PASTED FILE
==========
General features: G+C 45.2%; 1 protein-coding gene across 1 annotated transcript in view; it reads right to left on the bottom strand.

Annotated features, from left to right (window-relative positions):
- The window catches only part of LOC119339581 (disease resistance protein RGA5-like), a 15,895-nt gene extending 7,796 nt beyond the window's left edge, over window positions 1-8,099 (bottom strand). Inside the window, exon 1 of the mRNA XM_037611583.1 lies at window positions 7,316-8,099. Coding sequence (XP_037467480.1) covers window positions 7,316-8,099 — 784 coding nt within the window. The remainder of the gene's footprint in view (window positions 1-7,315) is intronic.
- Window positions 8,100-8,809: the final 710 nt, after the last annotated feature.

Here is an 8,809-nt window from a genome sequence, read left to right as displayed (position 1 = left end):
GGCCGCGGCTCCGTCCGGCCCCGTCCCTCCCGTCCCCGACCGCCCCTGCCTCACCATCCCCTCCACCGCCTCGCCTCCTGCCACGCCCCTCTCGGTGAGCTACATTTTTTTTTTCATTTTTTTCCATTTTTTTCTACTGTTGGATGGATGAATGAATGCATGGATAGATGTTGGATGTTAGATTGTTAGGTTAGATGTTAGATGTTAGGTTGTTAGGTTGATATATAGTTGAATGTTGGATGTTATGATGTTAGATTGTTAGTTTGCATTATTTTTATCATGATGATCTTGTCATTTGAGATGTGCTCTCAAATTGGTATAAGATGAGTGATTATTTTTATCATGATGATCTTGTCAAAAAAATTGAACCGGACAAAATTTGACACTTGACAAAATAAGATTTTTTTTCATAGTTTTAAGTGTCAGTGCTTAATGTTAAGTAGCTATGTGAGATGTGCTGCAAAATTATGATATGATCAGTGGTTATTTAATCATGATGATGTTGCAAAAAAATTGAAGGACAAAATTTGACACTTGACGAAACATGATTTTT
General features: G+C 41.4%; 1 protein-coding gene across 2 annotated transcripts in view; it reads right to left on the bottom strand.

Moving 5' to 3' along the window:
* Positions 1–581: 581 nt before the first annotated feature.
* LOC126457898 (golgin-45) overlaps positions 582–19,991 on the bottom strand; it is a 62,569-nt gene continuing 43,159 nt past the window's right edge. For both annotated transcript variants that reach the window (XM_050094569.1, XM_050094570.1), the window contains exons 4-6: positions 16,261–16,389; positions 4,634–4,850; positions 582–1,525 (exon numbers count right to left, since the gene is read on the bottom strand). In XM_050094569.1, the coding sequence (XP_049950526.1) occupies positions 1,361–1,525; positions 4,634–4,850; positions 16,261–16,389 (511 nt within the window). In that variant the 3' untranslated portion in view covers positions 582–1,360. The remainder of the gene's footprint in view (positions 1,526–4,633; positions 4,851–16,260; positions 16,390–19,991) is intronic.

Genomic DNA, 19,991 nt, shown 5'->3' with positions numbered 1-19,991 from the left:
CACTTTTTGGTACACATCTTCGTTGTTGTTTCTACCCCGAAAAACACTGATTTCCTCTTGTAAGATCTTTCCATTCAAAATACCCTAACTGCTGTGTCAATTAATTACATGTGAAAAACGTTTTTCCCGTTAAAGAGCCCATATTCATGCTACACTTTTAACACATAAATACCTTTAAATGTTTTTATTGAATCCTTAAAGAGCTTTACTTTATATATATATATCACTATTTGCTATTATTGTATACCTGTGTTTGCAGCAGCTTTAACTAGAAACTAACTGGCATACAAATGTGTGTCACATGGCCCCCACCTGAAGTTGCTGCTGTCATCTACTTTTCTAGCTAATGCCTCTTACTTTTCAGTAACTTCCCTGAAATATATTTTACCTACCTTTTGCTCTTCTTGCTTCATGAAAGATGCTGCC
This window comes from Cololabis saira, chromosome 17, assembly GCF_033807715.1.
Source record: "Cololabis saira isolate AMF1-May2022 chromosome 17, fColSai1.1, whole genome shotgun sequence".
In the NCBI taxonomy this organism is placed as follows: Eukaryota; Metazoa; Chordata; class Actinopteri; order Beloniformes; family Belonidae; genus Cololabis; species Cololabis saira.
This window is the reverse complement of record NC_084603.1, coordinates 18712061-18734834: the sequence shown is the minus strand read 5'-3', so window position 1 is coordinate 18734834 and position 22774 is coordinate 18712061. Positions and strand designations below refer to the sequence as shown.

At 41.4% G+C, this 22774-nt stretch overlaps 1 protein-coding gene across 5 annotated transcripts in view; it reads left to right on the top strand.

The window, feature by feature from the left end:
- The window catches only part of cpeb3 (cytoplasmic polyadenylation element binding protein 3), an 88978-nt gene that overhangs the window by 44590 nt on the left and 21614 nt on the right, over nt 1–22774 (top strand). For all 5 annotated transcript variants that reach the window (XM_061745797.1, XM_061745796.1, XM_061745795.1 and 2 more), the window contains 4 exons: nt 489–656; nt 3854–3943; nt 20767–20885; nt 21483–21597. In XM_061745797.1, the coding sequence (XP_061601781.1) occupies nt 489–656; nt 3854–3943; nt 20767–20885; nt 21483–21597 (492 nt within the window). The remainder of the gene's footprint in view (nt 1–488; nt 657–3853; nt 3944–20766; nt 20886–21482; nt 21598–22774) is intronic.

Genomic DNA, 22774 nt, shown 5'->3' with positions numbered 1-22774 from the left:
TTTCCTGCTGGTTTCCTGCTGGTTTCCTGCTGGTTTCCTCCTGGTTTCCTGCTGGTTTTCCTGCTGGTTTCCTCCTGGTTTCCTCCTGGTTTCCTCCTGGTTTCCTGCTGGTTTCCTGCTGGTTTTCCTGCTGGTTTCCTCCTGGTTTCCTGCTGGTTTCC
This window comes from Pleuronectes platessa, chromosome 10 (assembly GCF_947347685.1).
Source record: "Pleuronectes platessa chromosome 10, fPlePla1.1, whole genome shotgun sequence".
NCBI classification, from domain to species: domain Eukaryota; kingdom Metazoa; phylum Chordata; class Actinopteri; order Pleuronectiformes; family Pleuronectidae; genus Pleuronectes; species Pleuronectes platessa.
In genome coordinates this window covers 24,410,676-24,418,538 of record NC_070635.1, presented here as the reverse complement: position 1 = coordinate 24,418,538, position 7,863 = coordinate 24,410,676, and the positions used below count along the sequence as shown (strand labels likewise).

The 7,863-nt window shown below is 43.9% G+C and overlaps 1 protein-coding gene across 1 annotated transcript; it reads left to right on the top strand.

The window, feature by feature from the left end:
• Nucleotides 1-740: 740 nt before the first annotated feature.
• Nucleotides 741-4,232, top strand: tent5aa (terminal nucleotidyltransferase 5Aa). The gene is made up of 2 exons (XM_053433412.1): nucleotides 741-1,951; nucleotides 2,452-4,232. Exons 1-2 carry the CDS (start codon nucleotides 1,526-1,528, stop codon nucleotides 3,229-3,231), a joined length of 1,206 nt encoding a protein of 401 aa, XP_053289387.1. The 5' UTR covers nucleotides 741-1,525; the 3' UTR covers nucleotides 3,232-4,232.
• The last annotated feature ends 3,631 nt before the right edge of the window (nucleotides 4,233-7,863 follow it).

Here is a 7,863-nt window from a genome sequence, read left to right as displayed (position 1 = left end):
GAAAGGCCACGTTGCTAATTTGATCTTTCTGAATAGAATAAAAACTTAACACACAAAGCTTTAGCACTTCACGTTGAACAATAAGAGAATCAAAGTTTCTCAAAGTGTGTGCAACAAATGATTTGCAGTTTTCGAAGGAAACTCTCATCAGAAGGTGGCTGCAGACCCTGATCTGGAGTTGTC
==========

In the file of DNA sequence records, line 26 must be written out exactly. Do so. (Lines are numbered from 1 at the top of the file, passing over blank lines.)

The 7,863-nt window shown below is 43.9% G+C and overlaps 1 protein-coding gene across 1 annotated transcript; it reads left to right on the top strand.